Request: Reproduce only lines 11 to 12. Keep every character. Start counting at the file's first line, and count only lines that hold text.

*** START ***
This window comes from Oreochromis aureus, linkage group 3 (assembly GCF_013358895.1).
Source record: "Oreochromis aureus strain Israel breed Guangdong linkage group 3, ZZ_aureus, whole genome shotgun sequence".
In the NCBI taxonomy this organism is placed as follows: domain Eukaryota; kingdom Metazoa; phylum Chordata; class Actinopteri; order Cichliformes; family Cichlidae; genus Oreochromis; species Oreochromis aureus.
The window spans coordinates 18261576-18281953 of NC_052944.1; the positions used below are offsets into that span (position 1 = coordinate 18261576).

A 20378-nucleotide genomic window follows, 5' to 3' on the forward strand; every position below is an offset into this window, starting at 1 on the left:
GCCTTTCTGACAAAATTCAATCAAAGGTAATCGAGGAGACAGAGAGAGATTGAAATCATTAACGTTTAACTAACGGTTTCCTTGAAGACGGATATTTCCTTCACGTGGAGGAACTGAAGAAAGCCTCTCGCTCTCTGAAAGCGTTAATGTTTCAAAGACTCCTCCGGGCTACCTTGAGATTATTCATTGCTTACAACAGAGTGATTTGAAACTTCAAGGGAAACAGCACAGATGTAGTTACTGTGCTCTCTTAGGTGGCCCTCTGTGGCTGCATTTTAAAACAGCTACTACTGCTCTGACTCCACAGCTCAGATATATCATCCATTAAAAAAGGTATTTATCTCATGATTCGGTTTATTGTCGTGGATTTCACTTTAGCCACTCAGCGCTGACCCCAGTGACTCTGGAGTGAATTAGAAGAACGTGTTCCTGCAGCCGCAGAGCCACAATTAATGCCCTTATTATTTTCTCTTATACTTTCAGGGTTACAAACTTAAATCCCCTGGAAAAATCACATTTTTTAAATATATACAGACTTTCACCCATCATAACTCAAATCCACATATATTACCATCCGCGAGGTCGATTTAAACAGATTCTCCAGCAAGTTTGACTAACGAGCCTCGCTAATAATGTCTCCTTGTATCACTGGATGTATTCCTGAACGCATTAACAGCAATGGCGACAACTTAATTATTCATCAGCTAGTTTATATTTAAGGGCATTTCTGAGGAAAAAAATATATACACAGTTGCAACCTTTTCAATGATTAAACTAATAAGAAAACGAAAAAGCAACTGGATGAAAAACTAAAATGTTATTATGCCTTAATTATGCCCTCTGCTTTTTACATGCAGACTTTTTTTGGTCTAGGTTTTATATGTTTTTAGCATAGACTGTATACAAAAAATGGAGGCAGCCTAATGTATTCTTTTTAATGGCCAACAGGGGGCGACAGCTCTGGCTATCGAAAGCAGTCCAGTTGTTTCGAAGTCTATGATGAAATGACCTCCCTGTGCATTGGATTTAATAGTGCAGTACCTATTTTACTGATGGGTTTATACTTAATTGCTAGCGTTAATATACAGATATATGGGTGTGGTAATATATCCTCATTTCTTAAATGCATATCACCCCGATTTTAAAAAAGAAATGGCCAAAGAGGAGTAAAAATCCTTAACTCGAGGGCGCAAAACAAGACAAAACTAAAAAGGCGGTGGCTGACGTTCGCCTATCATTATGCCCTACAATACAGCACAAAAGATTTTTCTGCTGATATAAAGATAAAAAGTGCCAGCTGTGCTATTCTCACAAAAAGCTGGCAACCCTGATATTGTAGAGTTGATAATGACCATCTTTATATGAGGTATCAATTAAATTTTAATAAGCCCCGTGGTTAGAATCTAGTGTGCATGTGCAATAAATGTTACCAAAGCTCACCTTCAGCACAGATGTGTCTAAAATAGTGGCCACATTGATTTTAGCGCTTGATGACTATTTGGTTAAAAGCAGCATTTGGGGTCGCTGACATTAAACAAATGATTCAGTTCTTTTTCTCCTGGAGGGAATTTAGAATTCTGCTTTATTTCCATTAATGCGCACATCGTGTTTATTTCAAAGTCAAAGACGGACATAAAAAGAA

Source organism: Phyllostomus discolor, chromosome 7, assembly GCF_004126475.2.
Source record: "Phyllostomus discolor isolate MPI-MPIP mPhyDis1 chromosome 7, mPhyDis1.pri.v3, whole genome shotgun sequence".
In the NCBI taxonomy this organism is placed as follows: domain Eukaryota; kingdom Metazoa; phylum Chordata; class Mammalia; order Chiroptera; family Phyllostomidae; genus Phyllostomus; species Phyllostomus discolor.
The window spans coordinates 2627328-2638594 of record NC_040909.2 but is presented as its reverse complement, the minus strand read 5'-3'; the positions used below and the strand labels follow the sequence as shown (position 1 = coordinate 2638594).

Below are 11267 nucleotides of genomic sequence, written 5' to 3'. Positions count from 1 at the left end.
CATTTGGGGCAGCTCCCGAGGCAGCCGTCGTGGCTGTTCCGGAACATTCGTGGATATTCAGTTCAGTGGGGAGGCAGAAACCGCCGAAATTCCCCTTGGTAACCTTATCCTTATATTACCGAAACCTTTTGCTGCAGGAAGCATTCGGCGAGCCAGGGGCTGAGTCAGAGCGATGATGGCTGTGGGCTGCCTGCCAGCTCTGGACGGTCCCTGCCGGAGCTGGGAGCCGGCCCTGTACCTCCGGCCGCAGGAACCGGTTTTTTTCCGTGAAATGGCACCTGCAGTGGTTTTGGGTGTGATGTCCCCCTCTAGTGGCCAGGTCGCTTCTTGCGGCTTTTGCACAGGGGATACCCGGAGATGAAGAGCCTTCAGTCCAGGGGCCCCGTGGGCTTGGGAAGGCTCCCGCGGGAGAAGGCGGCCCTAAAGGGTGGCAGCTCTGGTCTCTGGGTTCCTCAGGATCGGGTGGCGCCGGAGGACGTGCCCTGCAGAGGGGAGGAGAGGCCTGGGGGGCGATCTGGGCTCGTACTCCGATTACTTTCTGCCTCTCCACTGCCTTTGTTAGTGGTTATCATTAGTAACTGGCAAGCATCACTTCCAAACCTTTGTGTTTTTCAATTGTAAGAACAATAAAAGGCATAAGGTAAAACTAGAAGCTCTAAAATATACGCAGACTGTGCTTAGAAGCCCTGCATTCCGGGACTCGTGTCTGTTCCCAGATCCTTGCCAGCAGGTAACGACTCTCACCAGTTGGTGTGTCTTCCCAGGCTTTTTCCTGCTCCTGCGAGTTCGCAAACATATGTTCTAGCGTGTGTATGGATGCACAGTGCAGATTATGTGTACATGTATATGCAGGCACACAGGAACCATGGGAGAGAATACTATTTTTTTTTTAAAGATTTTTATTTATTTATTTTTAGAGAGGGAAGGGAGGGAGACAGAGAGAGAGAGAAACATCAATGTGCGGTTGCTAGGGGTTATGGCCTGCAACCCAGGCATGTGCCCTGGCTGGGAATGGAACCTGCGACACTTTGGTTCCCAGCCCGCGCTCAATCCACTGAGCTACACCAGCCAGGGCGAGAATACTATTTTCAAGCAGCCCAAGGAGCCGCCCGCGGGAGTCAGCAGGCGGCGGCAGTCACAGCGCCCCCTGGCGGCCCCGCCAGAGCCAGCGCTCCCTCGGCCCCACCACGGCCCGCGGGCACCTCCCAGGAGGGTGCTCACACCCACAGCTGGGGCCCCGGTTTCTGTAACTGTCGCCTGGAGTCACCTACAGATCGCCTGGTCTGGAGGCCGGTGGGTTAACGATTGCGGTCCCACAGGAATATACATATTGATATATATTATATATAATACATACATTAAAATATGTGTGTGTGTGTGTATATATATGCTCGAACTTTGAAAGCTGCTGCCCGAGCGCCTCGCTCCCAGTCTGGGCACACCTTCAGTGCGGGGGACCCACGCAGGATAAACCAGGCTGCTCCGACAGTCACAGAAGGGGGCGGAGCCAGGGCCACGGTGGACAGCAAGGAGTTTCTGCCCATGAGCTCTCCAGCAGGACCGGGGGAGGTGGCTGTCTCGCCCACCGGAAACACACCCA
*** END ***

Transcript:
Below are 11267 nucleotides of genomic sequence, written 5' to 3'. Positions count from 1 at the left end.
CATTTGGGGCAGCTCCCGAGGCAGCCGTCGTGGCTGTTCCGGAACATTCGTGGATATTCAGTTCAGTGGGGAGGCAGAAACCGCCGAAATTCCCCTTGGTAACCTTATCCTTATATTACCGAAACCTTTTGCTGCAGGAAGCATTCGGCGAGCCAGGGGCTGAGTCAGAGCGATGATGGCTGTGGGCTGCCTGCCAGCTCTGGACGGTCCCTGCCGGAGCTGGGAGCCGGCCCTGTACCTCCGGCCGCAGGAACCGGTTTTTTTCCGTGAAATGGCACCTGCAGTGGTTTTGGGTGTGATGTCCCCCTCTAGTGGCCAGGTCGCTTCTTGCGGCTTTTGCACAGGGGATACCCGGAGATGAAGAGCCTTCAGTCCAGGGGCCCCGTGGGCTTGGGAAGGCTCCCGCGGGAGAAGGCGGCCCTAAAGGGTGGCAGCTCTGGTCTCTGGGTTCCTCAGGATCGGGTGGCGCCGGAGGACGTGCCCTGCAGAGGGGAGGAGAGGCCTGGGGGGCGATCTGGGCTCGTACTCCGATTACTTTCTGCCTCTCCACTGCCTTTGTTAGTGGTTATCATTAGTAACTGGCAAGCATCACTTCCAAACCTTTGTGTTTTTCAATTGTAAGAACAATAAAAGGCATAAGGTAAAACTAGAAGCTCTAAAATATACGCAGACTGTGCTTAGAAGCCCTGCATTCCGGGACTCGTGTCTGTTCCCAGATCCTTGCCAGCAGGTAACGACTCTCACCAGTTGGTGTGTCTTCCCAGGCTTTTTCCTGCTCCTGCGAGTTCGCAAACATATGTTCTAGCGTGTGTATGGATGCACAGTGCAGATTATGTGTACATGTATATGCAGGCACACAGGAACCATGGGAGAGAATACTATTTTTTTTTTAAAGATTTTTATTTATTTATTTTTAGAGAGGGAAGGGAGGGAGACAGAGAGAGAGAGAAACATCAATGTGCGGTTGCTAGGGGTTATGGCCTGCAACCCAGGCATGTGCCCTGGCTGGGAATGGAACCTGCGACACTTTGGTTCCCAGCCCGCGCTCAATCCACTGAGCTACACCAGCCAGGGCGAGAATACTATTTTCAAGCAGCCCAAGGAGCCGCCCGCGGGAGTCAGCAGGCGGCGGCAGTCACAGCGCCCCCTGGCGGCCCCGCCAGAGCCAGCGCTCCCTCGGCCCCACCACGGCCCGCGGGCACCTCCCAGGAGGGTGCTCACACCCACAGCTGGGGCCCCGGTTTCTGTAACTGTCGCCTGGAGTCACCTACAGATCGCCTGGTCTGGAGGCCGGTGGGTTAACGATTGCGGTCCCACAGGAATATACATATTGATATATATTATATATAATACATACATTAAAATATGTGTGTGTGTGTGTATATATATGCTCGAACTTTGAAAGCTGCTGCCCGAGCGCCTCGCTCCCAGTCTGGGCACACCTTCAGTGCGGGGGACCCACGCAGGATAAACCAGGCTGCTCCGACAGTCACAGAAGGGGGCGGAGCCAGGGCCACGGTGGACAGCAAGGAGTTTCTGCCCATGAGCTCTCCAGCAGGACCGGGGGAGGTGGCTGTCTCGCCCACCGGAAACACACCCA